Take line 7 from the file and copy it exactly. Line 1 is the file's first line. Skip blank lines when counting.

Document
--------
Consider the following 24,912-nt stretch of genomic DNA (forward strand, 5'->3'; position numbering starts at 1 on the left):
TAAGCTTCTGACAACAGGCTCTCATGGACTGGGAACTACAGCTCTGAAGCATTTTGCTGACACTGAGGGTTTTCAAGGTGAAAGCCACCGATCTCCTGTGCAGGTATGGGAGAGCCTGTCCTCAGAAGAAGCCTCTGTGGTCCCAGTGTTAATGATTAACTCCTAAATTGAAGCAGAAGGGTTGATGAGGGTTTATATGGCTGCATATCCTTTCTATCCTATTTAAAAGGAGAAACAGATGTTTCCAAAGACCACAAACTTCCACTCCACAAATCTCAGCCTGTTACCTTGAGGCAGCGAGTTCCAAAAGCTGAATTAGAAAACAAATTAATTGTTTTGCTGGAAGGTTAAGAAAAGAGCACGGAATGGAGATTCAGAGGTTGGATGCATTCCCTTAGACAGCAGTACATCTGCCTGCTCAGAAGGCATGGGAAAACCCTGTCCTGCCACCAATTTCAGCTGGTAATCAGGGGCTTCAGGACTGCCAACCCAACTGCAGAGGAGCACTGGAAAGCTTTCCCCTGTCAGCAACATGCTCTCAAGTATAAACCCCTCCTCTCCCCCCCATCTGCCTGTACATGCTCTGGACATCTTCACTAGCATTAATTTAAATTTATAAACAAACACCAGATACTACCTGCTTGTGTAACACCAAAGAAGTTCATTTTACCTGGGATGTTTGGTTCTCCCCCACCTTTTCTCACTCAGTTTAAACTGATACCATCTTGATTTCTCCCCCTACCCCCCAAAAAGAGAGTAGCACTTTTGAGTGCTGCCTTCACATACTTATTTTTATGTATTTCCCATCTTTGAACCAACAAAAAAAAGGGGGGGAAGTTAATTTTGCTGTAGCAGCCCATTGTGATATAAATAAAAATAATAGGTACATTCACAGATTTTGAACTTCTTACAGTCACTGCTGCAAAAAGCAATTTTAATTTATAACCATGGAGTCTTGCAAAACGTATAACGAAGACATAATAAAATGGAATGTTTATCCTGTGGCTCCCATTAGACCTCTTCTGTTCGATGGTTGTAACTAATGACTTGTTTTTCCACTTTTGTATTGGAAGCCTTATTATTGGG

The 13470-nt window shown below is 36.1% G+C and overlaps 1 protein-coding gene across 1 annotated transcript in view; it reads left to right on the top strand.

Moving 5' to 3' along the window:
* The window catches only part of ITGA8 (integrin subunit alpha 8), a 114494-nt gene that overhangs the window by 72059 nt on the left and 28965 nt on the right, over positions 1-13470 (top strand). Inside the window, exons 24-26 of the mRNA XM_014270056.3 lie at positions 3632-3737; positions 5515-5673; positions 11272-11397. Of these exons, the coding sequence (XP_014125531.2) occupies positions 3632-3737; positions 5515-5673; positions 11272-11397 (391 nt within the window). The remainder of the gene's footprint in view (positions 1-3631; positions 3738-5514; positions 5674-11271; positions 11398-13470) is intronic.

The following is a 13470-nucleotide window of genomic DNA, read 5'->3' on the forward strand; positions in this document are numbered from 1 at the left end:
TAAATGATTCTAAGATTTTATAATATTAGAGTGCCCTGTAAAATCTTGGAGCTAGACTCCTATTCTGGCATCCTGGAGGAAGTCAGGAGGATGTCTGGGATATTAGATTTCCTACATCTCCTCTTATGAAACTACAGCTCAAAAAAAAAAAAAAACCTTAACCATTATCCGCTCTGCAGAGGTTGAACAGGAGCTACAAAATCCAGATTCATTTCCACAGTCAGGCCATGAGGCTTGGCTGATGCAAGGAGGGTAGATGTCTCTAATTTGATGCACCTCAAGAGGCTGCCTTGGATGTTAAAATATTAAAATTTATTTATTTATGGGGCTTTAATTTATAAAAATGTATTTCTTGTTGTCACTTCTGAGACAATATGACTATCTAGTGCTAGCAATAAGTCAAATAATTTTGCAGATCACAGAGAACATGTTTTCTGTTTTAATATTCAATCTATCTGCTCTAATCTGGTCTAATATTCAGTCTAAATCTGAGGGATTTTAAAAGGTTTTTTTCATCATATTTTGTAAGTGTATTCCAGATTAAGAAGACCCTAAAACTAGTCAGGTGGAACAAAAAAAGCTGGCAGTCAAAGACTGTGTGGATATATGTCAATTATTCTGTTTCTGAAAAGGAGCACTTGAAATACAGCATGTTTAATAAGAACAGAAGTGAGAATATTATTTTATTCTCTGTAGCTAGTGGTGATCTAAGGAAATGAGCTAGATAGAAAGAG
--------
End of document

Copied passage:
TAAATGATTCTAAGATTTTATAATATTAGAGTGCCCTGTAAAATCTTGGAGCTAGACTCCTATTCTGGCATCCTGGAGGAAGTCAGGAGGATGTCTGGGATATTAGATTTCCTACATCTCCTCTTATGAAACTACAGCTCAAAAAAAAAAAAAAACCTTAACCATTATCCGCTCTGCAGAGGTTGAACAGGAGCTACAAAATCCAGATTCATTTCCACAGTCAGGCCATGAGGCTTGGCTGATGCAAGGAGGGTAGATGTCTCTAATTTGATGCACCTCAAGAGGCTGCCTTGGATGTTAAAATATTAAAATTTATTTATTTATGGGGCTTTAATTTATAAAAATGTATTTCTTGTTGTCACTTCTGAGACAATATGACTATCTAGTGCTAGCAATAAGTCAAATAATTTTGCAGATCACAGAGAACATGTTTTCTGTTTTAATATTCAATCTATCTGCTCTAATCTGGTCTAATATTCAGTCTAAATCTGAGGGATTTTAAAAGGTTTTTTTCATCATATTTTGTAAGTGTATTCCAGATTAAGAAGACCCTAAAACTAGTCAGGTGGAACAAAAAAAGCTGGCAGTCAAAGACTGTGTGGATATATGTCAATTATTCTGTTTCTGAAAAGGAGCACTTGAAATACAGCATGTTTAATAAGAACAGAAGTGAGAATATTATTTTATTCTCTGTAGCTAGTGGTGATCTAAGGAAATGAGCTAGATAGAAAGAG